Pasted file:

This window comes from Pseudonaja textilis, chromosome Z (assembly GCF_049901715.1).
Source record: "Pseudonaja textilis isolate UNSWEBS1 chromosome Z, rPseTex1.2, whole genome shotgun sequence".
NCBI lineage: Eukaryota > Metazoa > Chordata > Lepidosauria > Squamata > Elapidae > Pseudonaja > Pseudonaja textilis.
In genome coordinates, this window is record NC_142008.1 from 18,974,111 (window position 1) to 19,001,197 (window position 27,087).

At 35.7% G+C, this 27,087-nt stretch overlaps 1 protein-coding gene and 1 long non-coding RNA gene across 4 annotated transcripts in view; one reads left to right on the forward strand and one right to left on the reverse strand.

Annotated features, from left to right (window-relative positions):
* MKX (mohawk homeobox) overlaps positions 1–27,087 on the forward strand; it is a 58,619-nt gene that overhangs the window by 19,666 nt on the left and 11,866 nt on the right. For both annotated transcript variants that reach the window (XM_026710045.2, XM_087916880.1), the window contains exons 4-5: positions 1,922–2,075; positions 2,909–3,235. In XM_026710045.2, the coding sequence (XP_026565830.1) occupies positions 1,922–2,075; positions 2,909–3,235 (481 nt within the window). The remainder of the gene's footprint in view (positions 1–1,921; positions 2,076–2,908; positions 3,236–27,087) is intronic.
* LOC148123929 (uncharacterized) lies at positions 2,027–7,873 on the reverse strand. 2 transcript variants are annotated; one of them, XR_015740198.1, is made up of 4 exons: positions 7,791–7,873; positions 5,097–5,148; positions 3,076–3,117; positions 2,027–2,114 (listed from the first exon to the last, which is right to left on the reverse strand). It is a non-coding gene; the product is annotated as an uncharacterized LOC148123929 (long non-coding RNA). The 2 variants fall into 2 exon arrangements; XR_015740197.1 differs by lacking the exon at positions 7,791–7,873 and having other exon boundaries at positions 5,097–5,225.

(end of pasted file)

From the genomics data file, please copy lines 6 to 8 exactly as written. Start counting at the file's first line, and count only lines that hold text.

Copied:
Annotated features, from left to right (window-relative positions):
* MKX (mohawk homeobox) overlaps positions 1–27,087 on the forward strand; it is a 58,619-nt gene that overhangs the window by 19,666 nt on the left and 11,866 nt on the right. For both annotated transcript variants that reach the window (XM_026710045.2, XM_087916880.1), the window contains exons 4-5: positions 1,922–2,075; positions 2,909–3,235. In XM_026710045.2, the coding sequence (XP_026565830.1) occupies positions 1,922–2,075; positions 2,909–3,235 (481 nt within the window). The remainder of the gene's footprint in view (positions 1–1,921; positions 2,076–2,908; positions 3,236–27,087) is intronic.
* LOC148123929 (uncharacterized) lies at positions 2,027–7,873 on the reverse strand. 2 transcript variants are annotated; one of them, XR_015740198.1, is made up of 4 exons: positions 7,791–7,873; positions 5,097–5,148; positions 3,076–3,117; positions 2,027–2,114 (listed from the first exon to the last, which is right to left on the reverse strand). It is a non-coding gene; the product is annotated as an uncharacterized LOC148123929 (long non-coding RNA). The 2 variants fall into 2 exon arrangements; XR_015740197.1 differs by lacking the exon at positions 7,791–7,873 and having other exon boundaries at positions 5,097–5,225.